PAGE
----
Skills Needed: Skills Needed :
Ability to articulate complex ideas clearly and effectively. Ability to articulate complex ideas clearly and effectively.
Ability to take a position; support position with convincing examples. Ability to take a position; support position with convincing examples
Present an argument through the analysis of two sides Present an argument through the analysis of two sides
Grammatically correct, flow and  format of   an English essay Grammatically correct, flow and  format of   an English essay
·   Analysis of Issue ·  Analysis of Issue
·  Analysis of an Argument ·   Analysis of an Argument

Strategies for High GRE/GMAT score

-Analyze your Strengths & Weaknesses and create a study plan unique to your abilities.

Complete at least two Full-Length Tests  [ Power prep tests or net based material] which will help you identify your strengths & weaknesses.Work out a study plan tackling your weak areas first. The best strategy is to focus on knowing the basics concepts, and then you will be prepared to tackle any twist in the examination. Without a strong grip on the basics, it is almost impossible to succeed by simply using shortcuts or guess strategies. Complete many practice exercises for each topic before tackling the full tests.  After each practice test, analyze your responses to determine ways in which you can improve speed and reduce ‘guess’ answers.

-Make sure you already know instructions inside and out.

The   GRE / GMAT are adaptive tests, which means that the level of difficulty of a question changes depending upon your performance.  All questions on the test do NOT carry equal marks. The questions at the higher difficulty level earn more points, so you must try to work at the higher level throughout the test. At the start of the test, questions are of medium difficulty. As you answer each question, the computer uses your correct responses to determine the next question. As long as you answer correctly, you will typically be given questions of increasing difficulty. When you respond incorrectly, you will typically be given less difficult questions. Answer the first few questions as best as you can.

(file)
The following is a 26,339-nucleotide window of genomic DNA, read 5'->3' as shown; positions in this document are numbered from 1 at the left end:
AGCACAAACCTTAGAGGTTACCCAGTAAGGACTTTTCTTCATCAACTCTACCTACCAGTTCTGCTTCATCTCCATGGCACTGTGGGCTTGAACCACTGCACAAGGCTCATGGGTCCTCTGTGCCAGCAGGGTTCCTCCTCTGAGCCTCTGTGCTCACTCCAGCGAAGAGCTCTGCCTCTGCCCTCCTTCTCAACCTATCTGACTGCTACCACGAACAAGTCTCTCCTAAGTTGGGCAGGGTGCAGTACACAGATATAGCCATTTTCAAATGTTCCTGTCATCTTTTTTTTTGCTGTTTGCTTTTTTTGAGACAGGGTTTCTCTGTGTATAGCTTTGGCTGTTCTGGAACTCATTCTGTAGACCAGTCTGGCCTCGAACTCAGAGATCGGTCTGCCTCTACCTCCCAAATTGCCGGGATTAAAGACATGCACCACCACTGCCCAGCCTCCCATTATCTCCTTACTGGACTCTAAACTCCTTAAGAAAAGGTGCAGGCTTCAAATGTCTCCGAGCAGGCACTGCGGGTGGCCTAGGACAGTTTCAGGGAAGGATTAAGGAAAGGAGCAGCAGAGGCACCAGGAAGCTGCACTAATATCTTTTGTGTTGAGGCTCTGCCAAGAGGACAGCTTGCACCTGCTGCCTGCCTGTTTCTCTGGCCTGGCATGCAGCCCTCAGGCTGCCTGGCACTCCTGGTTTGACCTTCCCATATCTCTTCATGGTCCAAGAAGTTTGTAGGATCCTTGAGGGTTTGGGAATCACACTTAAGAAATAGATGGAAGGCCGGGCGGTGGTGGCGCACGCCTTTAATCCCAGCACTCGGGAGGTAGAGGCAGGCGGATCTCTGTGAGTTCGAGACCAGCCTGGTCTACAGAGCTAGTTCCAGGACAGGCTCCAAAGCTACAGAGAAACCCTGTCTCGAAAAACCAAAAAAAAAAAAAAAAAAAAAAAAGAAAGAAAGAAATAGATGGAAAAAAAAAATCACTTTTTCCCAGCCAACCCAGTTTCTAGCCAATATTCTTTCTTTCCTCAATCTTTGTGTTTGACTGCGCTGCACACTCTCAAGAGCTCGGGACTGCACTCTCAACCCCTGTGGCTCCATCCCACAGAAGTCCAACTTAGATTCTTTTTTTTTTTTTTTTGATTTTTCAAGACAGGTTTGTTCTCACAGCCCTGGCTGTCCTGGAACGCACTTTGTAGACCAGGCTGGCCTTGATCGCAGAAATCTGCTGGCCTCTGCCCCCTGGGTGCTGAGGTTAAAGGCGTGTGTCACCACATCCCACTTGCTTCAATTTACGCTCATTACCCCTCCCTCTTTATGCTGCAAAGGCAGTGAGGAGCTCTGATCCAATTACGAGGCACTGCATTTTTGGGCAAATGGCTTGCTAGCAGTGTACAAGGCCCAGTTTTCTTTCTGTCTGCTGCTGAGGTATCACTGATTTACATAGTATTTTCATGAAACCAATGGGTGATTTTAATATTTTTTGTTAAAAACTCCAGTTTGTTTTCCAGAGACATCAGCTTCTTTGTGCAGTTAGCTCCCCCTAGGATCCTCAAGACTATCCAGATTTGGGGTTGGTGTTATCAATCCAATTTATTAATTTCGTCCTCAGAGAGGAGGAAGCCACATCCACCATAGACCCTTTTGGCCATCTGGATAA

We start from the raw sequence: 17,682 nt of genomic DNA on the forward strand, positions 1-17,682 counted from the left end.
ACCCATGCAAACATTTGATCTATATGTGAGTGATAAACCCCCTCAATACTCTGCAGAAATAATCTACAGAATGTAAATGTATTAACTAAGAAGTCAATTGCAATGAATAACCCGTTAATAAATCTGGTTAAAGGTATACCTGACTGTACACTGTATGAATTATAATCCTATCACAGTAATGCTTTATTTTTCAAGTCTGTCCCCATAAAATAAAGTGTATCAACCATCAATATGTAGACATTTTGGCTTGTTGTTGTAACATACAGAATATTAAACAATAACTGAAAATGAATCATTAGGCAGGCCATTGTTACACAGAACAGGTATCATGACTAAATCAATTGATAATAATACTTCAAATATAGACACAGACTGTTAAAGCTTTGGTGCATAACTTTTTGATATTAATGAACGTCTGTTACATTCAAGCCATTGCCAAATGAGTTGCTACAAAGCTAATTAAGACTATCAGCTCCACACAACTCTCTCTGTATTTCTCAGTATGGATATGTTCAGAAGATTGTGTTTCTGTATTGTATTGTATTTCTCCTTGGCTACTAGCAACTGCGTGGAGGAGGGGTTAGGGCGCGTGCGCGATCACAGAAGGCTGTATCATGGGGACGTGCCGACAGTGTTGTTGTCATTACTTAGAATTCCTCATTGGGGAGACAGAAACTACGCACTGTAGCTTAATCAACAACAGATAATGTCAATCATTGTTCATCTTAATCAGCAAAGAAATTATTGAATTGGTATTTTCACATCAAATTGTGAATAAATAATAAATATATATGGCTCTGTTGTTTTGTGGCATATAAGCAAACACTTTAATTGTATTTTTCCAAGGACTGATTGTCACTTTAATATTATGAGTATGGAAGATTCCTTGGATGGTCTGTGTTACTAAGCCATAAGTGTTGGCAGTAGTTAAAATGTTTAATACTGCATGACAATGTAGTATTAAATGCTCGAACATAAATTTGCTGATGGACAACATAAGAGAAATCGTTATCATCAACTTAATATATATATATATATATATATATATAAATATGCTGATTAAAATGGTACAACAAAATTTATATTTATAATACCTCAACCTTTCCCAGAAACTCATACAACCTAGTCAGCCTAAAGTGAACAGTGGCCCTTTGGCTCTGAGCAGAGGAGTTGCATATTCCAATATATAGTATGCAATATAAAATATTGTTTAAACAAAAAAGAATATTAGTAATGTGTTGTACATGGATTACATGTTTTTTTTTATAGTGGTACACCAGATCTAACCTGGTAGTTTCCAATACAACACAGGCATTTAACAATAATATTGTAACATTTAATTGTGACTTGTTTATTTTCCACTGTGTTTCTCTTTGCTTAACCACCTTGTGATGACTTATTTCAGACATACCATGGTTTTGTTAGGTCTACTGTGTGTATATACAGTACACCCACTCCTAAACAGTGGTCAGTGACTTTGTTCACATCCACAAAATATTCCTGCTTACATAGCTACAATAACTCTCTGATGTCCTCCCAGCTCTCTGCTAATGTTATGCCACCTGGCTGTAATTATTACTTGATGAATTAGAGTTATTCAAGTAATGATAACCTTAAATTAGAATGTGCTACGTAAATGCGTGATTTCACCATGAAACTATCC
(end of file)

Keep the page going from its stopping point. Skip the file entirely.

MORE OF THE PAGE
– Do NOT leave any section unfinished

The penalty for unfinished questions is much higher than incorrect answers. While doing your practice tests, try to become more aware of how much time you have taken to answer a question. You will soon begin to develop an Internal Clock that will help you meet the pacing requirements.

– Make good use of the Scratch Paper

-The D Day

Sleep well. Be calm. Eat a piece of chocolate to give you an energy boost just before you begin.   Remember, during those tense hours, any rest break beyond the slotted time is at your peril!!!
Quantitative   Section:

The quantitative reasoning section in GRE General Test is further sub-divided into problem-solving, quantitative comparison and data analysis. Problem-solving focuses on the evaluation of quantitative aptitude while quantitative comparison and data analysis focus on the analytical and logical application of the concepts in mathematics.